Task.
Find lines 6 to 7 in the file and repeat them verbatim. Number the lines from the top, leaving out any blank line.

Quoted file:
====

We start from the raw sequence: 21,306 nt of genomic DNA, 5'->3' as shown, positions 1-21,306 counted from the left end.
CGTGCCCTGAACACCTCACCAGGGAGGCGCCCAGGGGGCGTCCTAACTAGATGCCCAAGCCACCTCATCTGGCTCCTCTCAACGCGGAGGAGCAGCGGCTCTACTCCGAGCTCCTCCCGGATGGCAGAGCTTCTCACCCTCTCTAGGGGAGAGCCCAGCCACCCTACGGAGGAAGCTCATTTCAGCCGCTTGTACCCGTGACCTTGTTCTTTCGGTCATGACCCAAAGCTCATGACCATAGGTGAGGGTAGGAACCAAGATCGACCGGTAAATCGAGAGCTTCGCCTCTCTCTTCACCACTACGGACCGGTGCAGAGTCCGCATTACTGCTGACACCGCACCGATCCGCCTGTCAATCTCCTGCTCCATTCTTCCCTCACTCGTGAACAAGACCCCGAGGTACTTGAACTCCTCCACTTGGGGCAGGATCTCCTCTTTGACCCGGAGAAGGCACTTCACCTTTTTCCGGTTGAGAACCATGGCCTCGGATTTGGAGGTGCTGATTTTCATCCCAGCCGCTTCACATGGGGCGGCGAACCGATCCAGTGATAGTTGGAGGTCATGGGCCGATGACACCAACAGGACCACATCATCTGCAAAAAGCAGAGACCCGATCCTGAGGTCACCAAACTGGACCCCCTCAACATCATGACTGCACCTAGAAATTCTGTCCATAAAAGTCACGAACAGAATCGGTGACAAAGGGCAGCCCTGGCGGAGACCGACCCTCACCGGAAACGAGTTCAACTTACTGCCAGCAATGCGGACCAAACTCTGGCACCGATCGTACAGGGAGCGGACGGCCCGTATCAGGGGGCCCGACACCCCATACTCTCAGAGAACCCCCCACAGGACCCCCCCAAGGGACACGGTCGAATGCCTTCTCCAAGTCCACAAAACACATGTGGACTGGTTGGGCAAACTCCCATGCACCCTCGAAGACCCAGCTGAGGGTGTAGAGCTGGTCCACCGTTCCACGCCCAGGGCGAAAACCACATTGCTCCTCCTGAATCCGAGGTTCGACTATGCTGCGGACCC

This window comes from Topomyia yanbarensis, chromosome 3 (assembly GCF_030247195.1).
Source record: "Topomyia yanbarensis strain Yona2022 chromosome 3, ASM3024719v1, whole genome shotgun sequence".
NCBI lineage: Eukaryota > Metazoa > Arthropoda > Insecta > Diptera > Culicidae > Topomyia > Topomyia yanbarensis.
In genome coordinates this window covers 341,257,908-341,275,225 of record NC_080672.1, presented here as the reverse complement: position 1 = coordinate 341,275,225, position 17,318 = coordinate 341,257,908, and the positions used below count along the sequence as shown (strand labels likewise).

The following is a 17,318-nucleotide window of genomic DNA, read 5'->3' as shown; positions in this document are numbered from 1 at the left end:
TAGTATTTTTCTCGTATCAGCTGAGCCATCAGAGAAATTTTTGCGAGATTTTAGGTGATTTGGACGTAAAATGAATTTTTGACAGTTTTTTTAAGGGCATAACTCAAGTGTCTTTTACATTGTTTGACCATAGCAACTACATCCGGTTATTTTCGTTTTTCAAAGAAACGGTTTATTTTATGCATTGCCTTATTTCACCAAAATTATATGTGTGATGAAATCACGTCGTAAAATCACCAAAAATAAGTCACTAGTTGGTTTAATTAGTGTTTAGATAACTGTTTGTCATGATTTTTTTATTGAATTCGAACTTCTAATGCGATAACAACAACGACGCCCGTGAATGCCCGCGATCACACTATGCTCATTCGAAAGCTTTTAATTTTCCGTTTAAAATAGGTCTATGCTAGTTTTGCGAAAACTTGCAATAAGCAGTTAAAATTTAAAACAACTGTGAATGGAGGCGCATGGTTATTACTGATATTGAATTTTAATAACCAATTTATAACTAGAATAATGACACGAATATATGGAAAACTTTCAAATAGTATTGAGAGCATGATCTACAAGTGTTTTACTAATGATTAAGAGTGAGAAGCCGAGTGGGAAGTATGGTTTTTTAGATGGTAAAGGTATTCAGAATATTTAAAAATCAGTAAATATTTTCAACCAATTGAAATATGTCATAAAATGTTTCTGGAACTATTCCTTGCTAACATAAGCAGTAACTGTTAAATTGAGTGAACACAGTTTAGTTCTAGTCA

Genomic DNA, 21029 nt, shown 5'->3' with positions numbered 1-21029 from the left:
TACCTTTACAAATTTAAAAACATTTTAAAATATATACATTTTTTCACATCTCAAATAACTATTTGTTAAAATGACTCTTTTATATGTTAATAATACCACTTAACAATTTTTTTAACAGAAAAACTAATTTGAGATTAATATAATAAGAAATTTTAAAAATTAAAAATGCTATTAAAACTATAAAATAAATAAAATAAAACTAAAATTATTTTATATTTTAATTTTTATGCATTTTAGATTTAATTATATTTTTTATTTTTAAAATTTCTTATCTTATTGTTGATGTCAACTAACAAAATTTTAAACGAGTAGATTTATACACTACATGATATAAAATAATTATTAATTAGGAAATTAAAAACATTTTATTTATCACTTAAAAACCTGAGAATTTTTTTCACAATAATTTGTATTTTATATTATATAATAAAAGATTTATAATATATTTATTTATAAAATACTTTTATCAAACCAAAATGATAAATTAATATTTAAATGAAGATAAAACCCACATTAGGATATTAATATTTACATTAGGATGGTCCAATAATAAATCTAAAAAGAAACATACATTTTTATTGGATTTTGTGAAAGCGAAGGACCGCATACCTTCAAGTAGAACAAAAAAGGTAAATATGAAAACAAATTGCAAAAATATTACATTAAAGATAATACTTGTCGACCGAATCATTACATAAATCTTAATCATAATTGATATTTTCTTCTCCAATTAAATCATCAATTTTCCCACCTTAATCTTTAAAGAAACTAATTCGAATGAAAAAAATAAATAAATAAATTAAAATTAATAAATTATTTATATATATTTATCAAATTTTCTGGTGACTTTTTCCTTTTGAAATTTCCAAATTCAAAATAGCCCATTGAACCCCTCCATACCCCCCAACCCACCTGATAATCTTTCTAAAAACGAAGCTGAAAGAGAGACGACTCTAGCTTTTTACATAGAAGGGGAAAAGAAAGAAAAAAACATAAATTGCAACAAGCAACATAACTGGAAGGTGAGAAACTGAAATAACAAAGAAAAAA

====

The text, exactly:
In genome coordinates this window covers 341,257,908-341,275,225 of record NC_080672.1, presented here as the reverse complement: position 1 = coordinate 341,275,225, position 17,318 = coordinate 341,257,908, and the positions used below count along the sequence as shown (strand labels likewise).

The following is a 17,318-nucleotide window of genomic DNA, read 5'->3' as shown; positions in this document are numbered from 1 at the left end: